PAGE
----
Still dealing with the legal fallout from their undercover ACORN sting from 2009, Talking Points Memo reports that lawyers for James O'Keefe and Hannah Giles are busy responding to a California lawsuit that claims the two conservative activists broke state law by secretly tape recording ACORN workers and then releasing the recordings without permission, according to a report from Talking Points Memo.
What's interesting is that O'Keefe and Giles, who performed as an undercover team in the ACORN tapes, have different sets of lawyers and apparently very different sets of defenses.
A team of four lawyers is defending O'Keefe on a pro bono basis in the suit filed by one of O'Keefe's targets, and they're citing everything from the writings of James Madison to Ashton Kutcher's MTV show "Punk'd" to a Woody Allen segment on "Candid Camera" to claim O'Keefe's ACORN sting is protected by the First Amendment.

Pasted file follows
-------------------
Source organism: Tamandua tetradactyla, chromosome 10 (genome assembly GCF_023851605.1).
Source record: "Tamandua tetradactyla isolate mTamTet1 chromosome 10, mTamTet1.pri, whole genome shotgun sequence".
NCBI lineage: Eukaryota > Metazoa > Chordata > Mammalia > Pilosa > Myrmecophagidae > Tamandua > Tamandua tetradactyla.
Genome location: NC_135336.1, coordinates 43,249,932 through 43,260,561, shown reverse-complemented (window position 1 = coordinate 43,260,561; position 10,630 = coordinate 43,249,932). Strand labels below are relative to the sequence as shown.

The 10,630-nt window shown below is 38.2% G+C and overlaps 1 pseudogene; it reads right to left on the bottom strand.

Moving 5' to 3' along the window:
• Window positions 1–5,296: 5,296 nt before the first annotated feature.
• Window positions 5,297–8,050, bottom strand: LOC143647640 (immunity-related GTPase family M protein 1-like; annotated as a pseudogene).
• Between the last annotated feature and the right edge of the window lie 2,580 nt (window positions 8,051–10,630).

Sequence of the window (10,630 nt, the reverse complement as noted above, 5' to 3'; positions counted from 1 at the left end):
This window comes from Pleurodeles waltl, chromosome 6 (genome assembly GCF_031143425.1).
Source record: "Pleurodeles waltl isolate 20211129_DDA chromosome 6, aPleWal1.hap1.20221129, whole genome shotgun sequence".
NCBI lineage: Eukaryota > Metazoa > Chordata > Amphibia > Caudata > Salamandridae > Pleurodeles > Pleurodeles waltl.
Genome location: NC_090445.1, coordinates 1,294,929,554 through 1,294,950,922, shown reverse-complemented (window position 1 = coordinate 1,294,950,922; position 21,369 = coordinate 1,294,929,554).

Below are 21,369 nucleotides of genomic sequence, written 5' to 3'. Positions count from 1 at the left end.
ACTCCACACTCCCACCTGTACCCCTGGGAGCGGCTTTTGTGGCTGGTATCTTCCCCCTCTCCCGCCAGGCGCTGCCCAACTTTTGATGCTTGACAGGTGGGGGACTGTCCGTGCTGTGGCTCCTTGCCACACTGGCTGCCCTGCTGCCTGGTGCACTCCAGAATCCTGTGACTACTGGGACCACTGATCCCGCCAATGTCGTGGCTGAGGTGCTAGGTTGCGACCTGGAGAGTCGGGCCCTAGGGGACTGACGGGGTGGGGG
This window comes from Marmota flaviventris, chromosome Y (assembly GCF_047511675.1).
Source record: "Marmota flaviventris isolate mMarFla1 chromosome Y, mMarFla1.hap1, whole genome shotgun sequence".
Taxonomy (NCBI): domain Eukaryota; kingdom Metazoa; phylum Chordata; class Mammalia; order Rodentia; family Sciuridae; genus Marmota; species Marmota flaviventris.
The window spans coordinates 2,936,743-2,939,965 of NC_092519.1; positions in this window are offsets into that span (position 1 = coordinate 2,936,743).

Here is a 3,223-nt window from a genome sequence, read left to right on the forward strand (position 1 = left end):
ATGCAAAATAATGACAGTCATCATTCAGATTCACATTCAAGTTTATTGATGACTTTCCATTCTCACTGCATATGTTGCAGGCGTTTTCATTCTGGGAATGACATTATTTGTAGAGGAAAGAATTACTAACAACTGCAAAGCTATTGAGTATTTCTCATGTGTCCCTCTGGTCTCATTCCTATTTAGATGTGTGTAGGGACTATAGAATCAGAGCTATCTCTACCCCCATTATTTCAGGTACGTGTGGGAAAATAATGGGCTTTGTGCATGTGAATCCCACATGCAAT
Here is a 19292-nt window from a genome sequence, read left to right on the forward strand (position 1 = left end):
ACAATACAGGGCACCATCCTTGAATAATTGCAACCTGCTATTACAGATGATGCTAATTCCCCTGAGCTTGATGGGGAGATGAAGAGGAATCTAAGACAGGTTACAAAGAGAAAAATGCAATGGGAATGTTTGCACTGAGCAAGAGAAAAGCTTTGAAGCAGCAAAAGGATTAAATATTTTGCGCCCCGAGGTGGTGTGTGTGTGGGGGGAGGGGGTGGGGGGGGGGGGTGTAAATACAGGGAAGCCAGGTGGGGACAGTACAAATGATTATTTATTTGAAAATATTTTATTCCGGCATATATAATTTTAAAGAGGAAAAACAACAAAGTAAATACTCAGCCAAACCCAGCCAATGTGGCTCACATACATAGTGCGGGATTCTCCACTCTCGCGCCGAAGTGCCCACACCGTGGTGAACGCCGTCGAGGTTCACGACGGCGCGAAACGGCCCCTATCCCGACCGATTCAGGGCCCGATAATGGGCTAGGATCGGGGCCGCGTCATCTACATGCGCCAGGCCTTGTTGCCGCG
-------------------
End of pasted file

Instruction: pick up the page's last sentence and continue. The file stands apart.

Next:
So O'Keefe's team is going to fight the charges on constitutional grounds. Giles' team? Not so much:
Lawyers for O'Keefe's partner in the ACORN sting, Hannah Giles (who posed as a prostitute in the videos), are arguing that Giles shouldn't be held responsible because she wasn't the one doing the actual recording.
And who was doing the recording during the California sting? James O'Keefe.
This is reminiscent of the approach Andrew Breitbart was forced to take last year when it became obvious that O'Keefe had misled everyone with regards to the ACORN tapes and the false premise he presented that he entered ACORN offices wearing a pimp costume. In the end, Breitbart, who sponsored the dishonest sting, placed the blame squarely on O'Keefe's shoulders, claiming he "didn't know" what was actually on the tapes, and that O'Keefe brought the tapes to him so O'Keefe was responsible for any "discrepancy."